By Kira McPherson, on 31 March 2014
We were gathered there on 25 March to commemorate “the end of an era in research” – the death of the password.
Professor M. Angela Sasse ably led the service (disguised as a Lunch Hour Lecture), the tone of which was sombre if not exactly mournful. Everybody seemed to agree that it was the password’s time to go.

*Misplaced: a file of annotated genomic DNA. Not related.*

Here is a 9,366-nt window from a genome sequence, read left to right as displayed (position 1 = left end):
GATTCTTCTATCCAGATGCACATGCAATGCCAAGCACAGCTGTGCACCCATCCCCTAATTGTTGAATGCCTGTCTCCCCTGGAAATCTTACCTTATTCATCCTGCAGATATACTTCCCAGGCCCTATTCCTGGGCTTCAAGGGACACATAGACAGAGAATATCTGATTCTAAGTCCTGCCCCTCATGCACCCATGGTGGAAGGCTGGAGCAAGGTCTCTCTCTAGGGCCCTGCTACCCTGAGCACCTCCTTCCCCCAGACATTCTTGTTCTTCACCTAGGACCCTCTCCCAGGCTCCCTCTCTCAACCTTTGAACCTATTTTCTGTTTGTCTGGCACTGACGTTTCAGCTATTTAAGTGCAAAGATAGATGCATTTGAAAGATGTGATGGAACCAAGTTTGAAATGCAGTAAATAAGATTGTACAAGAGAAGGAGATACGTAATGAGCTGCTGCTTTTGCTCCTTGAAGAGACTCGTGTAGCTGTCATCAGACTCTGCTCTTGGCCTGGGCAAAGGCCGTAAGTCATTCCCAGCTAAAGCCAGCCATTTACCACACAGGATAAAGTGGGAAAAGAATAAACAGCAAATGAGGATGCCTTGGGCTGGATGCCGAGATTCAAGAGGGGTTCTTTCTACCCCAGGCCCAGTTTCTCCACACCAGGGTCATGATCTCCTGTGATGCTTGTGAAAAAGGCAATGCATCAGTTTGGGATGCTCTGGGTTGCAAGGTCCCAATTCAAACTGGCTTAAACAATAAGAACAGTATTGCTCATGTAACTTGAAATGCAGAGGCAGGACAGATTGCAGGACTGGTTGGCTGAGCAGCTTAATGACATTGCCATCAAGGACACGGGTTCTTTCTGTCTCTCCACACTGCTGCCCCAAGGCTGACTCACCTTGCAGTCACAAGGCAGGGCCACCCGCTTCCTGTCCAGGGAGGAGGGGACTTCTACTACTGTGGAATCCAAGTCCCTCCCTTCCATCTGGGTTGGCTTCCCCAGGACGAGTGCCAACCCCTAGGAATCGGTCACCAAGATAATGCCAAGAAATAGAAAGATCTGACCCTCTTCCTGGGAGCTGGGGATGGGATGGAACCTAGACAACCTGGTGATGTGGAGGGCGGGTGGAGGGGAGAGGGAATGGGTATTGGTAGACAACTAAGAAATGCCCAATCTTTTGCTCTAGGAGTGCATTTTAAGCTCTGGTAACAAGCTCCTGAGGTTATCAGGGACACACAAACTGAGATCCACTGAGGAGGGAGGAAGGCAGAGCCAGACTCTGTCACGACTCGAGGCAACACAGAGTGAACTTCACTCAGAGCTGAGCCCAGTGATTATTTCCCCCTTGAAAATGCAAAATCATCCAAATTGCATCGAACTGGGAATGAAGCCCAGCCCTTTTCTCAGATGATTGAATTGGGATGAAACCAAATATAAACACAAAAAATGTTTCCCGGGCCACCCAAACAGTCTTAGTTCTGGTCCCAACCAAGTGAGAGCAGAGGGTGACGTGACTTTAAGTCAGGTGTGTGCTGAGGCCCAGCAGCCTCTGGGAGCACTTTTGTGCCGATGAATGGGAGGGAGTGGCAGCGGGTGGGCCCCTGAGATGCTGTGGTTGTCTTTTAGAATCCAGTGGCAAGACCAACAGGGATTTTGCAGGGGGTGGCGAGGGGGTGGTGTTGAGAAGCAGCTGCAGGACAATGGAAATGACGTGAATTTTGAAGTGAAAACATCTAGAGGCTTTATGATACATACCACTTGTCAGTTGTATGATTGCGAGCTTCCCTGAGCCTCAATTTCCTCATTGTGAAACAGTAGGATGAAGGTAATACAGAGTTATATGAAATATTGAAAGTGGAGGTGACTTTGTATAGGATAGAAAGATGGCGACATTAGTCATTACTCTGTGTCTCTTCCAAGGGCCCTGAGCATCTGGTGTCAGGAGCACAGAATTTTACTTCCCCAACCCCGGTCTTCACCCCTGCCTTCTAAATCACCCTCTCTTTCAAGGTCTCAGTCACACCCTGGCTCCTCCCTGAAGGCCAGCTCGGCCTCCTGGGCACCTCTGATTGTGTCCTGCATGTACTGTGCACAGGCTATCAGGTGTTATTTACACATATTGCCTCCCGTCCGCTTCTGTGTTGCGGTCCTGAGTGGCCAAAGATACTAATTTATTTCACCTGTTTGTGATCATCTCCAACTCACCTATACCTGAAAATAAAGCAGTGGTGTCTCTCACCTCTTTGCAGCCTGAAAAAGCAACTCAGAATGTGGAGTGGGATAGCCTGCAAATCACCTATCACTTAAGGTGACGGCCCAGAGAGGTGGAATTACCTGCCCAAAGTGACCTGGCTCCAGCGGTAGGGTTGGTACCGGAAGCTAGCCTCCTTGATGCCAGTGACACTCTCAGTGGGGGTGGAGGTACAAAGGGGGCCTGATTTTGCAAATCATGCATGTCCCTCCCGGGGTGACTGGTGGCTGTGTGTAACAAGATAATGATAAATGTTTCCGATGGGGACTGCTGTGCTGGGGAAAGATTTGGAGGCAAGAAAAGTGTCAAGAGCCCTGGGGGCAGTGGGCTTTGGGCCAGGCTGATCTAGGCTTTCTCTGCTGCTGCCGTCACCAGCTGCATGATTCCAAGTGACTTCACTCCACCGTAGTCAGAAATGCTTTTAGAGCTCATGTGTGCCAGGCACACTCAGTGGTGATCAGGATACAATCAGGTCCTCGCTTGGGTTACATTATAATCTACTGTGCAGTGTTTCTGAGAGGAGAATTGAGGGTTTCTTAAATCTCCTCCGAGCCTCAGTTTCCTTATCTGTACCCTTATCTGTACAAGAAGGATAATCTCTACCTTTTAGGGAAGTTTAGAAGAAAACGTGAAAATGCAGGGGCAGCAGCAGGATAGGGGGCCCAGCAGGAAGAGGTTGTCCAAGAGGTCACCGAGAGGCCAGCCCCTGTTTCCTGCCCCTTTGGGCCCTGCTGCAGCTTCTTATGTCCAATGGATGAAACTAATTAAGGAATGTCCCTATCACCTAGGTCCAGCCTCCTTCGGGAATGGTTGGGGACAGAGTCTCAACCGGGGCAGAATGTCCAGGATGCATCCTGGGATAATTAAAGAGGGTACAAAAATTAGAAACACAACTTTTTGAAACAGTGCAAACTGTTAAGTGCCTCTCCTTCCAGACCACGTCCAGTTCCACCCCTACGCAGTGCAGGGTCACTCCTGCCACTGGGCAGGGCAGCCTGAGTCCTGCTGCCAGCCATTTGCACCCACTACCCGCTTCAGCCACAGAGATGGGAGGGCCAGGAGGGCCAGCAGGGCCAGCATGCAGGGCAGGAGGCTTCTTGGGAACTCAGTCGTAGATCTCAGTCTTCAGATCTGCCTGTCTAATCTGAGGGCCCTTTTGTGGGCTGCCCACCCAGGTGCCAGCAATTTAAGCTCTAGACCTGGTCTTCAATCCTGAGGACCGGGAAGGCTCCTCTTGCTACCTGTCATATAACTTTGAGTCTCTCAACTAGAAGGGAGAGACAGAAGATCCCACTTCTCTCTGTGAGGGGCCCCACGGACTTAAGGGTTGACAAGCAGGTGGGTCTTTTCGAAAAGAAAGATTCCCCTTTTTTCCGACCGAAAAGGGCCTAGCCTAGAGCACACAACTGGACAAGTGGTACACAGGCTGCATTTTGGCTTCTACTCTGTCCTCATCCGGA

For me, her lecture was an interesting lesson on the intersections between technology and human fallibility, and in particular, how the development of the former can outpace the latter.
This is particularly true of computer authentication systems, which most of us use in the form of passwords; the jumble of letters, numbers and symbols of a designated length needed before you can check emails.